Arthur Rackham, illustration from Milton’s ‘Comus’
As I suggested in the previous post, sex and sexuality are strong elements in (adult) fairylore. Maureen Duffy, in her extensive and detailed study of fairies in literature, The erotic world of faery (Cardinal, 1989), describes how fairies are an embodiment of repressed desires. Folk culture favoured greater sexual freedom than the church could sanction, and fairy tales allowed writers to deal with taboo subjects and taboo desires in an indirect way. Duffy notes that malignant spirits are more common than benevolent ones and she links the latter to a cheerful and open sexuality.
Fairy folk appear to have some kind of role as facilitators or instigators of human sexual relations. In my next post on Queen Mab I note her apparent role in instructing innocent virgins. Ben Jonson hints that house elves have some sort of role in enabling wenches to spend time with their lovers: in his Masque of Love Restored one of Robin Goodfellow’s roles is to sweep hearths, clean houses and generally do the chores for the maids “whilst they are at hot-cockles.” I do not think this is merely a reference to them playing the children’s game akin to Blind Man’s Bluff! Even more explicit is John Lyly in Act II of The Maid’s Metamorphosis. The ‘third fairy’ recounts his pastimes:
“When I feel a girl asleep,
Underneath her frock I peep,
There to sport, and there I play.
Then I bite her like a flea,
And about I skip.”
It is certainly undeniable that there is often close sexual dependency between fairies and humans. Fairy women often seek out human partners, a theme I borrowed in my novel The elder queen, and the literary and visual representations of fairies are frequently more or less sexualised. In this post I want to examine fairies in art in a little more detail, making particular reference to the twentieth century artists Arthur Rackham and Brian Froud. In Victorian Painting (Phaidon, 1999, p.194) Lionel Lambourne describes how “many paintings … [were] saved from indecorum by the pretence that the women depicted were not scantily dressed real women but innocuous fairies, tastefully ‘veiled’ in the trappings of allegory or myth.” This allowed artists to show naked and attractive young women without (once again) violating social taboos. I want to discuss Rackham and Froud as successors of this approach.
Both artists depict goblins in very much the same way- as grotesque, mischievous beings. They also both depict fairies as being quite distinct- as female and human like. Nevertheless, there are significant differences in their portrayals. Rackham’s fairies are young women with long hair- coy, slim, alluring- semi-naked or in see-through clothing. An example of this preference of Rackham’s is an illustration to the story of Rip van Winkle, titled ‘These fairy mountains.’ It depicts a scene on a peak in the Catskills range. I cannot help but notice that, whilst the ‘goblin’ figures are fully clothed, in a manner suitable to the altitude and climate, the fairies are posed partially and only very lightly dressed, giving the illustrator a good opportunity to show us some juvenile semi-nudity (see below). This apparently provides confirmation of Lambourne’s observation on some of the parameters within which Victorian artists worked..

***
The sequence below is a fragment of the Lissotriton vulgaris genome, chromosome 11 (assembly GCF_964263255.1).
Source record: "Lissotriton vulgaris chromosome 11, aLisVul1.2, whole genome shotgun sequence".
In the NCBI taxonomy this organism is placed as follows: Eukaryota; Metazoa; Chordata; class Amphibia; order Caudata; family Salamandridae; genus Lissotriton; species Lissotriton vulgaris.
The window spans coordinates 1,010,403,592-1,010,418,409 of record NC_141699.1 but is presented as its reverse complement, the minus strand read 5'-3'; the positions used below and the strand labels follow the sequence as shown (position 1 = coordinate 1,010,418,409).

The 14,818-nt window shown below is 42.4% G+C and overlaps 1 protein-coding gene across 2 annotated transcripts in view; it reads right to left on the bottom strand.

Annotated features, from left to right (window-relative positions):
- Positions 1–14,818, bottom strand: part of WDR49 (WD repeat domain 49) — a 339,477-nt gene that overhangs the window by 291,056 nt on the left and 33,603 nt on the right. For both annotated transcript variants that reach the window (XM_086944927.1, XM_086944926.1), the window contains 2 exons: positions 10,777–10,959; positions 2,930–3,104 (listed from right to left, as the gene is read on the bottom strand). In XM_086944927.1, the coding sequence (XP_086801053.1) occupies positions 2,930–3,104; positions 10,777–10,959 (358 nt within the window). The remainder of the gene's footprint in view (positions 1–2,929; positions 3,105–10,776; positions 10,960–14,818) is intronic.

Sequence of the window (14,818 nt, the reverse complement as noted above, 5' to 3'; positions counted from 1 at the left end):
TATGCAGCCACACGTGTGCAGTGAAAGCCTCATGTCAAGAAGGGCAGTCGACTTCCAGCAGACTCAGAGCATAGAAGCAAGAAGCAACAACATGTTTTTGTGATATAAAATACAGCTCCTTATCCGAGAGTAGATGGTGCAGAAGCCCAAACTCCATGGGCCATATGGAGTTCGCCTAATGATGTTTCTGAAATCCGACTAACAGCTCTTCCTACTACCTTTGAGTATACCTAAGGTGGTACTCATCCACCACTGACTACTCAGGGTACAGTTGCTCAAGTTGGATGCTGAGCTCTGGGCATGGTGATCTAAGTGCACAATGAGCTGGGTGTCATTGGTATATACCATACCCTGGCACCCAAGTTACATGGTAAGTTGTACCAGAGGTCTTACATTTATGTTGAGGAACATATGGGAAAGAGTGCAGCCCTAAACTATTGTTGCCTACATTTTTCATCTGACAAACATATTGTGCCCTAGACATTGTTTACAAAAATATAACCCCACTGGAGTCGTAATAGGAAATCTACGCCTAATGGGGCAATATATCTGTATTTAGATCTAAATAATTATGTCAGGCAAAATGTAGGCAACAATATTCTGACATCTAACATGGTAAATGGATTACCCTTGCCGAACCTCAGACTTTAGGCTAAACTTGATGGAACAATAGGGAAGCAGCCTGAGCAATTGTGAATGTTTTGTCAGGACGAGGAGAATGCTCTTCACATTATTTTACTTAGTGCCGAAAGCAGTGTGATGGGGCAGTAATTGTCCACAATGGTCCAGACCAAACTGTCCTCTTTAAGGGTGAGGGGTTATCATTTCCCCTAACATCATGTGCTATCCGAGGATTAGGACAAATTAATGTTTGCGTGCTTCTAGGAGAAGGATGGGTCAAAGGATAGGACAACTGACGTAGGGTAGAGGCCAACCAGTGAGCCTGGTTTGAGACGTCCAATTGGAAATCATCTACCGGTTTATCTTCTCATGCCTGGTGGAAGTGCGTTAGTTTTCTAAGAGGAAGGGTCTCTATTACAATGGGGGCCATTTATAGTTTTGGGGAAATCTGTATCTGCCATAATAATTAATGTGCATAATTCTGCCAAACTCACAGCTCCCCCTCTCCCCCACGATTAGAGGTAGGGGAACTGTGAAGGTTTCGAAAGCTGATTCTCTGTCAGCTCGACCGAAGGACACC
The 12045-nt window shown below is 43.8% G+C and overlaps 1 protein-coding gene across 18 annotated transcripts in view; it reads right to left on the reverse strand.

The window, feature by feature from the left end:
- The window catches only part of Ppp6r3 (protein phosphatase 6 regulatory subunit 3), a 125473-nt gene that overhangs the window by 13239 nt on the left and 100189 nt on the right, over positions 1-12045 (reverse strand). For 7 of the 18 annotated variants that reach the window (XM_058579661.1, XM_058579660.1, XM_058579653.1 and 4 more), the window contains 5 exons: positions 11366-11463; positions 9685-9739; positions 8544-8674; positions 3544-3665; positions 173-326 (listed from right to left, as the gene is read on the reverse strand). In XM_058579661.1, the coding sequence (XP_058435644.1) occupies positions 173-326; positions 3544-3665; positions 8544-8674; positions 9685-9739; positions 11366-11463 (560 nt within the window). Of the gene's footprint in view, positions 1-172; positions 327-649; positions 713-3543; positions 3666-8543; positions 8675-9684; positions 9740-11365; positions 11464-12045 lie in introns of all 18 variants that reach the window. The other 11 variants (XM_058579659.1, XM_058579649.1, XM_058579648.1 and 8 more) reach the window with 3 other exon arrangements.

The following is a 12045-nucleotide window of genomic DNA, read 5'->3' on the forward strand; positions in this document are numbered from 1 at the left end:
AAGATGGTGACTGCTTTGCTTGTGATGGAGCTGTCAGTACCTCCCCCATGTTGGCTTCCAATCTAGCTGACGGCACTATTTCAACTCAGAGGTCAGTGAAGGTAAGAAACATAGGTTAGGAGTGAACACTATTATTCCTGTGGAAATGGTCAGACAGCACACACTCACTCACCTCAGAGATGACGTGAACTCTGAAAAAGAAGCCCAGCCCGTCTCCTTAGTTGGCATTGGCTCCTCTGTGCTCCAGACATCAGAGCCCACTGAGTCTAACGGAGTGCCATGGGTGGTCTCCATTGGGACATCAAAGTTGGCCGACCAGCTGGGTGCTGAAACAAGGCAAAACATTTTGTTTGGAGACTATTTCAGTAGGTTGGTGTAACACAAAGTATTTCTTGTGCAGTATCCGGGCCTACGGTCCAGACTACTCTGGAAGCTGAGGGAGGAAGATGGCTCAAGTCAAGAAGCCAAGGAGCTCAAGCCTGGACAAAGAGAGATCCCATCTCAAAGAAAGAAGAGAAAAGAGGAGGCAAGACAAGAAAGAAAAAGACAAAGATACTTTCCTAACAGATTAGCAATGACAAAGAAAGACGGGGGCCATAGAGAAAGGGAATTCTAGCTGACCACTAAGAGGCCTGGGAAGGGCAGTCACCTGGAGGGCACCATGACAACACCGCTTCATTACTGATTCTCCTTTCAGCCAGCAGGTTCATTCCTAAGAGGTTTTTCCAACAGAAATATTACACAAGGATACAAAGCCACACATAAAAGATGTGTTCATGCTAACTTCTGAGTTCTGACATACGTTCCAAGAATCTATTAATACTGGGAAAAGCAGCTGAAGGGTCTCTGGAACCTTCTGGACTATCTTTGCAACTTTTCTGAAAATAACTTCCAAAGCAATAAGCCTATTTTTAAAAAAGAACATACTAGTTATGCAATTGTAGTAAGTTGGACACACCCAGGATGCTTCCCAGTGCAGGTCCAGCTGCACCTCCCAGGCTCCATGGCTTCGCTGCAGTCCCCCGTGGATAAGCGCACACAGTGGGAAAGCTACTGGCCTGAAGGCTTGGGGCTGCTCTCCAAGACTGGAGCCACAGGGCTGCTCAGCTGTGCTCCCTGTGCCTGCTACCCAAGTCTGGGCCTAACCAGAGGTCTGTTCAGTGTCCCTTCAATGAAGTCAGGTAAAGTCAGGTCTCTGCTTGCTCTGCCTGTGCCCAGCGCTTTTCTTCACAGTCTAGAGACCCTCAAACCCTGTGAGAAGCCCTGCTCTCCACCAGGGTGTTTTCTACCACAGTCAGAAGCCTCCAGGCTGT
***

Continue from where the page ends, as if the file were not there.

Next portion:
Brian Froud’s fairies are often young, but not always, and they seem much more self-possessed or even self absorbed. They engage with the viewer, they have their own sense of humour and their sexuality is their own.
Brian Froud, ‘Fairy princess’
Of course, there is nearly a century separating the pictures and Brian Froud’s art is likely to be ‘post-feminist.’ I’d argue there is more, though. Before there was sci-fi, there was fairy art, and the aim of both is to depict unreal things- generally as if they were actually real- either because the artist or the viewer (or both) wish to imagine it so. Fantasy art can portray things that are impossible (such as Froud’s half-frog fairies) or it can present idealised images- how we would wish ‘faery’ to be; and it is often overtly sexual or suggestive of sexuality. Fairy maids were in the past allowed to be sexy because they were outside the structures of family and society (for example, they could independently choose human partners). They were allowed to express what would otherwise not have been permitted to the artist or to a young woman at the time. Those constraints are much diminished now and I think that explains the difference in atmosphere between Rackham’s work and Froud’s. The art of both is attractive, but the messages are very different.
Brian Froud, ‘Here we are, what can you see?’
An expanded version of this posting is found in my book British fairies (2017).